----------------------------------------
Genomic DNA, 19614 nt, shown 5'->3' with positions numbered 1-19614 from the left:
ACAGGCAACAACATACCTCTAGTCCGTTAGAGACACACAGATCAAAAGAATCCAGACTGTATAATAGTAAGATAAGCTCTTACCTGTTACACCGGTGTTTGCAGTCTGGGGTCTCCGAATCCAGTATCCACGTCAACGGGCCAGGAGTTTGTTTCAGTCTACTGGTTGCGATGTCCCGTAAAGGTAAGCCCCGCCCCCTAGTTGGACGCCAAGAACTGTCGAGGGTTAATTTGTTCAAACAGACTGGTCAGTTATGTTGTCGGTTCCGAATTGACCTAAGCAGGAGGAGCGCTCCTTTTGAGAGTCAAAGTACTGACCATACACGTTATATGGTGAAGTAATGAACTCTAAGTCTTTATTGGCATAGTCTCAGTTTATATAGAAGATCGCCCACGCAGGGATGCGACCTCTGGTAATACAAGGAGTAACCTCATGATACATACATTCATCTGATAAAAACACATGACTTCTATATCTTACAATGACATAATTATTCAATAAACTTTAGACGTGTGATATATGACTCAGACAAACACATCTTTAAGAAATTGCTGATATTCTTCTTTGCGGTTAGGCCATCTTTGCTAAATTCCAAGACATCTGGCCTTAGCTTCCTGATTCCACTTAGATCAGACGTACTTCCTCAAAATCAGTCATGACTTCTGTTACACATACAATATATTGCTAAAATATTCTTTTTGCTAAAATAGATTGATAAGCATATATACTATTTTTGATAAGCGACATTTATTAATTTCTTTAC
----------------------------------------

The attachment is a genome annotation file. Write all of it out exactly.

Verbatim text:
Genomic DNA, 19614 nt, shown 5'->3' with positions numbered 1-19614 from the left:
ACAGGCAACAACATACCTCTAGTCCGTTAGAGACACACAGATCAAAAGAATCCAGACTGTATAATAGTAAGATAAGCTCTTACCTGTTACACCGGTGTTTGCAGTCTGGGGTCTCCGAATCCAGTATCCACGTCAACGGGCCAGGAGTTTGTTTCAGTCTACTGGTTGCGATGTCCCGTAAAGGTAAGCCCCGCCCCCTAGTTGGACGCCAAGAACTGTCGAGGGTTAATTTGTTCAAACAGACTGGTCAGTTATGTTGTCGGTTCCGAATTGACCTAAGCAGGAGGAGCGCTCCTTTTGAGAGTCAAAGTACTGACCATACACGTTATATGGTGAAGTAATGAACTCTAAGTCTTTATTGGCATAGTCTCAGTTTATATAGAAGATCGCCCACGCAGGGATGCGACCTCTGGTAATACAAGGAGTAACCTCATGATACATACATTCATCTGATAAAAACACATGACTTCTATATCTTACAATGACATAATTATTCAATAAACTTTAGACGTGTGATATATGACTCAGACAAACACATCTTTAAGAAATTGCTGATATTCTTCTTTGCGGTTAGGCCATCTTTGCTAAATTCCAAGACATCTGGCCTTAGCTTCCTGATTCCACTTAGATCAGACGTACTTCCTCAAAATCAGTCATGACTTCTGTTACACATACAATATATTGCTAAAATATTCTTTTTGCTAAAATAGATTGATAAGCATATATACTATTTTTGATAAGCGACATTTATTAATTTCTTTAC